Palo Alto’s Zibibbo shutters doors after 17 years 

This week’s headliner comes from Palo Alto with news that one of the city’s longtime dining standards, Zibibbo, has closed its doors after 17 years of service. There is no explanation yet from the restaurant’s management as to why the restaurant shuttered. Zibibbo was one of the first restaurants with big-city style and culinary ambitions to open in Palo Alto as a branch of San Francisco’s Restaurant LuLu. Zibibbo’s large capacity of over 270 that covered multiple rooms and patios of an old Victorian house, combined with its equally vast Mediterranean menu, proved a hit from the get-go for the community. It remained the prototype of the urban-in-a-suburb style to this day, when almost every week a new San Francisco restaurateur announces expansion to Palo Alto (not this week, though).

430 Kipling St., Palo Alto

Palo Alto

Staying in downtown Palo Alto, another local establishment has closed. Sabrosa Taqueria has shuttered, with reports that the space will be an outpost of San Francisco’s Sushirrito (you can guess their hybrid specialty). Sabrosa only opened last fall, barely making it half a year serving assorted tacos, salads and a “falafelrito.” No details have been provided for its closing.

448 University Ave., Palo Alto

San Carlo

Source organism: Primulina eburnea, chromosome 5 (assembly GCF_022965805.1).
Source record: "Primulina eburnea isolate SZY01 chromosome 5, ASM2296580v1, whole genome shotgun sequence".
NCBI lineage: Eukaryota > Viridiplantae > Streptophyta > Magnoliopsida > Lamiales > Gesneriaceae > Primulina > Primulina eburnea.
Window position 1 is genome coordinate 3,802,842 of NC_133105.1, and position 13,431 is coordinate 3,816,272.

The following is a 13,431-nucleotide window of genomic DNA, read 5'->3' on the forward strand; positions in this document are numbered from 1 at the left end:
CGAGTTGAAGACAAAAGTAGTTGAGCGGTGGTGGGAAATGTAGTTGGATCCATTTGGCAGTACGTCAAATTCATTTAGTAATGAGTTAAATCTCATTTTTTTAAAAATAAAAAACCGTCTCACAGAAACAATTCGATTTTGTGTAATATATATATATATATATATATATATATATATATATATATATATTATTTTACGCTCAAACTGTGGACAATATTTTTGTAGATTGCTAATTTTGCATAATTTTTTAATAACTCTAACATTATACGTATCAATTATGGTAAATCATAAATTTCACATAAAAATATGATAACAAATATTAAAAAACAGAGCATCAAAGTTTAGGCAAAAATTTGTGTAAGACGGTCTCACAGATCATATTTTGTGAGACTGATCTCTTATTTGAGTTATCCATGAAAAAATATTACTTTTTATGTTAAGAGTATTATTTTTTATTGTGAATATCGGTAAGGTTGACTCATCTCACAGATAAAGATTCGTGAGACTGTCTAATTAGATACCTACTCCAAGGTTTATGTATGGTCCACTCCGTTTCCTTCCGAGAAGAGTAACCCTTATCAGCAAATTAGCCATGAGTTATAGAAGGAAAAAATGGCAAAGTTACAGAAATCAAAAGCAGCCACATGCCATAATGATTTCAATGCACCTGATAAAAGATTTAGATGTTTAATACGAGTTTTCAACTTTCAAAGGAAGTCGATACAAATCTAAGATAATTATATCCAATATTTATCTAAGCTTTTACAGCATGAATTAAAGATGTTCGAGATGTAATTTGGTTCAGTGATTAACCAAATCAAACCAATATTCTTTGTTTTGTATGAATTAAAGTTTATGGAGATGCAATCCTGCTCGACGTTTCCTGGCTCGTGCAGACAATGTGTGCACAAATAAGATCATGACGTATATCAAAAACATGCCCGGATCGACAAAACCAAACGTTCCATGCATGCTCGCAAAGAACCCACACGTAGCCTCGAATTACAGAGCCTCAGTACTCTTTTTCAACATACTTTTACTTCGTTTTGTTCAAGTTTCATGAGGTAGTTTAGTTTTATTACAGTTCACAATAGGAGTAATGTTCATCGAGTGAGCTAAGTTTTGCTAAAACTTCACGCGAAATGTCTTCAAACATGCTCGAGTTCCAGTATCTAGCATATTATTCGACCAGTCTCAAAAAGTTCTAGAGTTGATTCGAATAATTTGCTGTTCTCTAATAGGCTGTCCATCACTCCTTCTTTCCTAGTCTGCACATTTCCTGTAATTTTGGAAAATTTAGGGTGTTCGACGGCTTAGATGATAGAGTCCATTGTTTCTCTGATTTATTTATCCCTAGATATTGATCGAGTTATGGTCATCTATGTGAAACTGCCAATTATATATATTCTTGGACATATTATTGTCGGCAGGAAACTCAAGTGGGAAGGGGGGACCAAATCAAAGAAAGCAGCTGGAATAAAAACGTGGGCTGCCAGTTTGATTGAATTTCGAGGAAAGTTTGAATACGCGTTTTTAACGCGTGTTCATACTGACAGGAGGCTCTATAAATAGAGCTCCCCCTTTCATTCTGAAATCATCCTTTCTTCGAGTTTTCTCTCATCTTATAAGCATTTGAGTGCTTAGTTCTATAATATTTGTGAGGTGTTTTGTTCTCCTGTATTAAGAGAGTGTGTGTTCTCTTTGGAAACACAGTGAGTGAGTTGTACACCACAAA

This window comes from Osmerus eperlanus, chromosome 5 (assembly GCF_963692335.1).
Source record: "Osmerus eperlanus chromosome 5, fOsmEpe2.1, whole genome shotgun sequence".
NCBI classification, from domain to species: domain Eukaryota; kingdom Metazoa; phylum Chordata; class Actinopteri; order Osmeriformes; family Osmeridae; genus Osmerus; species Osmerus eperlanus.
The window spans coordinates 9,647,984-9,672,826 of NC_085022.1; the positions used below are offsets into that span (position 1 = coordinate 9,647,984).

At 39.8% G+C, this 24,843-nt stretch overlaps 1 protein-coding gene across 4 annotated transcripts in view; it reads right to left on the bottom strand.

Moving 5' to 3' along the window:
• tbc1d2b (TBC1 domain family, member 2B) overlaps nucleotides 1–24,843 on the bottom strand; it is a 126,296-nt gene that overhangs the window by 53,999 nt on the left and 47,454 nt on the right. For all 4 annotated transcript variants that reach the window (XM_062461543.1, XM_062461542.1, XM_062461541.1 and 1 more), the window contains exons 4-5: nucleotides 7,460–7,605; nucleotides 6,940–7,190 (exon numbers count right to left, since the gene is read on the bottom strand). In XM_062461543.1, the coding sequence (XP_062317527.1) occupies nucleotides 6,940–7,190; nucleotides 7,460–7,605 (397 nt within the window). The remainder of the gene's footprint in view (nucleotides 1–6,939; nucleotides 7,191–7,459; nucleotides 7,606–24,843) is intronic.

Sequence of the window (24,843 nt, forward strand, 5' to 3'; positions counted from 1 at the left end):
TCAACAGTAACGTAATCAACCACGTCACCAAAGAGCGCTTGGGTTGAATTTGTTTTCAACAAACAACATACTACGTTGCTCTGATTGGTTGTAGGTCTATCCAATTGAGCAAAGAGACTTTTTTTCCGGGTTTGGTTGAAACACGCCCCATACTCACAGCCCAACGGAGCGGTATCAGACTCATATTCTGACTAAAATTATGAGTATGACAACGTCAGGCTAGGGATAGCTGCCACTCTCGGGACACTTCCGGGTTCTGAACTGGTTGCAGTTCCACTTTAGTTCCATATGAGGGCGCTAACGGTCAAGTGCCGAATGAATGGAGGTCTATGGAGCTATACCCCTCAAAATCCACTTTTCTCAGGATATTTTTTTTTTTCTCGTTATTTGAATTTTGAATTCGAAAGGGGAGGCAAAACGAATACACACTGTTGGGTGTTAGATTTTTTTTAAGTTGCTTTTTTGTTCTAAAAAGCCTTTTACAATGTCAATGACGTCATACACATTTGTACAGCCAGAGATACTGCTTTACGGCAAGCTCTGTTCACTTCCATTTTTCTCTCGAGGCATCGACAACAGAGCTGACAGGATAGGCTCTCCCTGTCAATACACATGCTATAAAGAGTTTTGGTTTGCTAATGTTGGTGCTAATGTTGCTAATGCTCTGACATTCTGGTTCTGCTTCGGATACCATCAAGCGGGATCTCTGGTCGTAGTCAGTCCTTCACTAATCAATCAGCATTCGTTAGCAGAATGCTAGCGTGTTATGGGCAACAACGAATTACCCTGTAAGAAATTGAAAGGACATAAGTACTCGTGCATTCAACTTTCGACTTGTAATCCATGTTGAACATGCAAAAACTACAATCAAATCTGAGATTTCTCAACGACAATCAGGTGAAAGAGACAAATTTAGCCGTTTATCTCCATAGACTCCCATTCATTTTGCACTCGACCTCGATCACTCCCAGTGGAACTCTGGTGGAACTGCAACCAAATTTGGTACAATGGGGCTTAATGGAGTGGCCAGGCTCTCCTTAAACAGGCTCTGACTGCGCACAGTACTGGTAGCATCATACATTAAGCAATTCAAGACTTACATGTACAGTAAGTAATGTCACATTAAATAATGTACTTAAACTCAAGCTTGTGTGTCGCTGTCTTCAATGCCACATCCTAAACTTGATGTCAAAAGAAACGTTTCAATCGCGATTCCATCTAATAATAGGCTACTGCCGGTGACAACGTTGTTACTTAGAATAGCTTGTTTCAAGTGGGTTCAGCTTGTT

The dining epicenter of San Carlos, Laurel Street, has another new restaurant on which to report. Johnston’s Saltbox is open, courtesy of husband-and-wife team Sean and Jennifer McAteer Johnston. Sean is a Northern Ireland native and runs the front of the house, while Jennifer hails from San Carlos and runs the kitchen after having trained with influential mentors including Jeremiah Tower and Bradley Ogden. The restaurant’s rooftop garden and Sean’s history of growing up with his family owning the local pub instill the restaurant’s concept of “local people and local product.” That means kale-panzanella salad and a BLTA (A for avocado) sandwich for lunch. At night, there’s spring vegetable pappardelle pasta and a roasted chicken with lemon-thyme syrup. The charming interior is heavy on wood and window space, with black Colonial-style chairs and bare tables. Do note that reservations currently aren’t accepted and there is a beautiful outside patio.

1696 Laurel St., San Carlos; (650) 592-7258,

San Mateo

What is a chimney cake? Now you can find out at various Peninsula farmers markets and Off the Grid food truck gatherings. Keep Rolling is the result of a San Franciscan who ventured to Europe as a 20-year-old and fell in love with a certain pastry in Vienna. That pastry actually is the Hungarian kurts kalacs, often eaten as a wedding cake. The chimney cake has a unique cylindrical shape with a sweet, crispy outside and a soft and warm interior that is cut into spirals. Keep Rolling’s truck serves the chimney cake plain or with various toppings such as coconut or Oreo cookies. There is also a savory chimney dog. The schedule rotates, but you can almost always count on Keep Rolling appearing at the Saturday morning farmers market in San Mateo.

Visit for the latest schedule

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